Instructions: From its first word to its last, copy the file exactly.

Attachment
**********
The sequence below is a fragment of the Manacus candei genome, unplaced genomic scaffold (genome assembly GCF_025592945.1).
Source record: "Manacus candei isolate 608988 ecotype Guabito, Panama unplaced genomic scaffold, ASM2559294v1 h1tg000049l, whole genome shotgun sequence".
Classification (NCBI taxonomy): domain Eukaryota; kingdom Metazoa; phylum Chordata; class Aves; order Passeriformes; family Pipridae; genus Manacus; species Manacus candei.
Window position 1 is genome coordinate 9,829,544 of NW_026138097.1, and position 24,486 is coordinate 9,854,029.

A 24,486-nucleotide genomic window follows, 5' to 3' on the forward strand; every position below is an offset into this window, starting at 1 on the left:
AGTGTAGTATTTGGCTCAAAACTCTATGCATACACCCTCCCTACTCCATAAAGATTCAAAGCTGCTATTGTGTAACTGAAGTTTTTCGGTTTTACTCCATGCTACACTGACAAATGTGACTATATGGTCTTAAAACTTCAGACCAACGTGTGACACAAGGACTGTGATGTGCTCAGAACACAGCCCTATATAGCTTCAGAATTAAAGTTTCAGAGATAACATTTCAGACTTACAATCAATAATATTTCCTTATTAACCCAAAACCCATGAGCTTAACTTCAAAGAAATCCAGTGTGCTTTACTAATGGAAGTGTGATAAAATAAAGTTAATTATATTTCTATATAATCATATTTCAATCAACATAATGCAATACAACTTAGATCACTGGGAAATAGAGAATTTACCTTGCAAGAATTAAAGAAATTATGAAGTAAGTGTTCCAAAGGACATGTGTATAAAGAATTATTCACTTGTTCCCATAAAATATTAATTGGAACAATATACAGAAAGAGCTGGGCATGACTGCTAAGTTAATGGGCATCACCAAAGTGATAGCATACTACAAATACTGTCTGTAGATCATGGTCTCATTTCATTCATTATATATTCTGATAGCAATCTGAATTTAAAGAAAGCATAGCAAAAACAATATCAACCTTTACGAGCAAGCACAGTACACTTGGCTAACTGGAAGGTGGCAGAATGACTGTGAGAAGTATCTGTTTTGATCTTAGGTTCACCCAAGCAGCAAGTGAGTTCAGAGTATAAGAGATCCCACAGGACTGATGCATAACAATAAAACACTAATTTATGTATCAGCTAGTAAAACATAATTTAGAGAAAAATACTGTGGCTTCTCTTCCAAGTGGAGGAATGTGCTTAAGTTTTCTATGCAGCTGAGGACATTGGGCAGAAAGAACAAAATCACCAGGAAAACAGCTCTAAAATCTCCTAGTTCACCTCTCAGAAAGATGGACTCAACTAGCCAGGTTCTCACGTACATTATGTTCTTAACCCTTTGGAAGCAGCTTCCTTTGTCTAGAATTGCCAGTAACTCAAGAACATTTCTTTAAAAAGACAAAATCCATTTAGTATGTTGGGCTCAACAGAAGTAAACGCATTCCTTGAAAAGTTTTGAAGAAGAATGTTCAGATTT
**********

The sequence below is a fragment of the Manacus candei genome, unplaced genomic scaffold (genome assembly GCF_025592945.1).
Source record: "Manacus candei isolate 608988 ecotype Guabito, Panama unplaced genomic scaffold, ASM2559294v1 h1tg000049l, whole genome shotgun sequence".
Classification (NCBI taxonomy): domain Eukaryota; kingdom Metazoa; phylum Chordata; class Aves; order Passeriformes; family Pipridae; genus Manacus; species Manacus candei.
Window position 1 is genome coordinate 9,829,544 of NW_026138097.1, and position 24,486 is coordinate 9,854,029.

A 24,486-nucleotide genomic window follows, 5' to 3' on the forward strand; every position below is an offset into this window, starting at 1 on the left:
AGTGTAGTATTTGGCTCAAAACTCTATGCATACACCCTCCCTACTCCATAAAGATTCAAAGCTGCTATTGTGTAACTGAAGTTTTTCGGTTTTACTCCATGCTACACTGACAAATGTGACTATATGGTCTTAAAACTTCAGACCAACGTGTGACACAAGGACTGTGATGTGCTCAGAACACAGCCCTATATAGCTTCAGAATTAAAGTTTCAGAGATAACATTTCAGACTTACAATCAATAATATTTCCTTATTAACCCAAAACCCATGAGCTTAACTTCAAAGAAATCCAGTGTGCTTTACTAATGGAAGTGTGATAAAATAAAGTTAATTATATTTCTATATAATCATATTTCAATCAACATAATGCAATACAACTTAGATCACTGGGAAATAGAGAATTTACCTTGCAAGAATTAAAGAAATTATGAAGTAAGTGTTCCAAAGGACATGTGTATAAAGAATTATTCACTTGTTCCCATAAAATATTAATTGGAACAATATACAGAAAGAGCTGGGCATGACTGCTAAGTTAATGGGCATCACCAAAGTGATAGCATACTACAAATACTGTCTGTAGATCATGGTCTCATTTCATTCATTATATATTCTGATAGCAATCTGAATTTAAAGAAAGCATAGCAAAAACAATATCAACCTTTACGAGCAAGCACAGTACACTTGGCTAACTGGAAGGTGGCAGAATGACTGTGAGAAGTATCTGTTTTGATCTTAGGTTCACCCAAGCAGCAAGTGAGTTCAGAGTATAAGAGATCCCACAGGACTGATGCATAACAATAAAACACTAATTTATGTATCAGCTAGTAAAACATAATTTAGAGAAAAATACTGTGGCTTCTCTTCCAAGTGGAGGAATGTGCTTAAGTTTTCTATGCAGCTGAGGACATTGGGCAGAAAGAACAAAATCACCAGGAAAACAGCTCTAAAATCTCCTAGTTCACCTCTCAGAAAGATGGACTCAACTAGCCAGGTTCTCACGTACATTATGTTCTTAACCCTTTGGAAGCAGCTTCCTTTGTCTAGAATTGCCAGTAACTCAAGAACATTTCTTTAAAAAGACAAAATCCATTTAGTATGTTGGGCTCAACAGAAGTAAACGCATTCCTTGAAAAGTTTTGAAGAAGAATGTTCAGATTT